Karine Savard’s installation is the first out of four labour-themed pieces this year
Local artist Karine Savard’s new installation is a stand-out piece in the Sightings program, also known as the giant white cube on the main floor of the Hall building. The program is, as the Leonard and Bina Ellen Art Gallery explains, an “experimental platform to critically reflect upon the possibilities and limitations of the modernist ‘white cube.’’’
Concordia’s white cube was first created by Paul Smith in 2012 to exhibit works by students of the Visual Arts department. In 2013, it was moved from the EV building to the Hall building and opened to professional artists. On average, the cube hosts four installations per year on varying themes. This year’s theme revolves around the presentation and notion of the labour process.
“I think it’s important that the object enters into a dialogue with the exhibition space,” said Savard, who chose to leave the cube as empty as possible by placing the print—the only physical component of her installation—on the floor to highlight the process over the product.
This two-page print is lifted from Art Workers: Radical Practice in the Vietnam War Era, a book which criticizes— Morris’ box and is written by Julia Bryan-Wilson. The print is surrounded by images of labourers’ hands and notes, recalling the notion of manual labour.
Robert Morris’s 1961 installation, Box with the Sound of Its own Making, served as an inspiration for Savard, who decided to occupy Concordia’s white cube in order to question long-established Western ideas of art and to acknowledge the different transformations that have occurred within our society. Morris inserted a recording of the sounds produced during the making of the wood box itself as a comment on the traditional capitalist system, which separates individuals from their actions and from the products of their work. Savard repeated and re-enacted the construction of Morris’ artwork and recorded it in order to create an installation of her own interpretation for a distinct, yet similar, result.
According to Leonard and Bina Ellen Art Gallery’s online exhibit overview, the installation aims “to reveal the staging and filming process inherent to artistic work.” A recorded dialogue of Savard with her father, a carpenter-joiner—a trade position that involves working with lighter, ornamental projects when joining wood—is featured with the cube allowing the viewer to learn about the aesthetic and technical procedures that went into the creation. These are steps that become just as important as the actual physical product. Through the dialogue, the artist is able to question some of the contemporary art world’s issues, like the division between manual and mental work, the concept of the separation of labour and the intervention of aesthetic judgements.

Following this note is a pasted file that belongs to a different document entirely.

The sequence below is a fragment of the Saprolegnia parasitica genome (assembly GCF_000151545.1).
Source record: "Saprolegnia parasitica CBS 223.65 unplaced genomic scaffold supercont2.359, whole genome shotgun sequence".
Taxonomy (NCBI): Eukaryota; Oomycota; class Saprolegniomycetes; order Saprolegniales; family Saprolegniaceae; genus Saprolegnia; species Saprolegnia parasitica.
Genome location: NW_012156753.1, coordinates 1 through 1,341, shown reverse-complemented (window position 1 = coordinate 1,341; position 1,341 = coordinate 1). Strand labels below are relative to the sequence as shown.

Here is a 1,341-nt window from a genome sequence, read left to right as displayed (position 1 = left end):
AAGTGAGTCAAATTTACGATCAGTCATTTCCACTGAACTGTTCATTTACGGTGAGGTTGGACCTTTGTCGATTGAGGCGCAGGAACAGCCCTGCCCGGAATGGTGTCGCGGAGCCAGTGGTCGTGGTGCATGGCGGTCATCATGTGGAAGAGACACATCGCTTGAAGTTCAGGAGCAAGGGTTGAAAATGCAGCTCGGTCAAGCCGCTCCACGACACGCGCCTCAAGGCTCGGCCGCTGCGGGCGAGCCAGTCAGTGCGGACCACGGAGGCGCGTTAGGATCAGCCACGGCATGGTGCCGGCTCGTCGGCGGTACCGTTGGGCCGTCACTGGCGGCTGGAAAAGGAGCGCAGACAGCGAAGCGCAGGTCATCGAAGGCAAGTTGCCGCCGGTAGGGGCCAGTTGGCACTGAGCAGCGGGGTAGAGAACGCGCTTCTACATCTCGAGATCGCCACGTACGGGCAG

The soundtrack—which comes from a never-published video—was also a way for Savard to discuss the place of manual work and tools in artwork. She considers the installation a visual and sound illustration of a generational change within society. From her father’s manual expertise to her digital skills, when we asked her about her intentions she said that she wanted to raise the topic of the transformation of the industrial economy.
Savard has designed several film posters—such as Blue is the Warmest Colour and Incendies—and integrated this creative background into her work for the cube.
Moreover, similarly to Robert Morris: Recent Works, an exhibit at the Whitney Museum of American Art in 1970, the process of constructing the box was made open to the public as a way of questioning the traditional authority of fine art creators. Her project encourages reflection that is not solely based on the aesthetic dimensions but also pushes the viewers to question their ideas of art.
The Sightings program—a platform exploring the modernist “white cube”—of the Leonard & Bina Ellen Gallery welcomes the work Box with the Sound of Its Own Making, a project by artist and poster designer Karine Savard displayed from Sept. 23 to Jan. 10.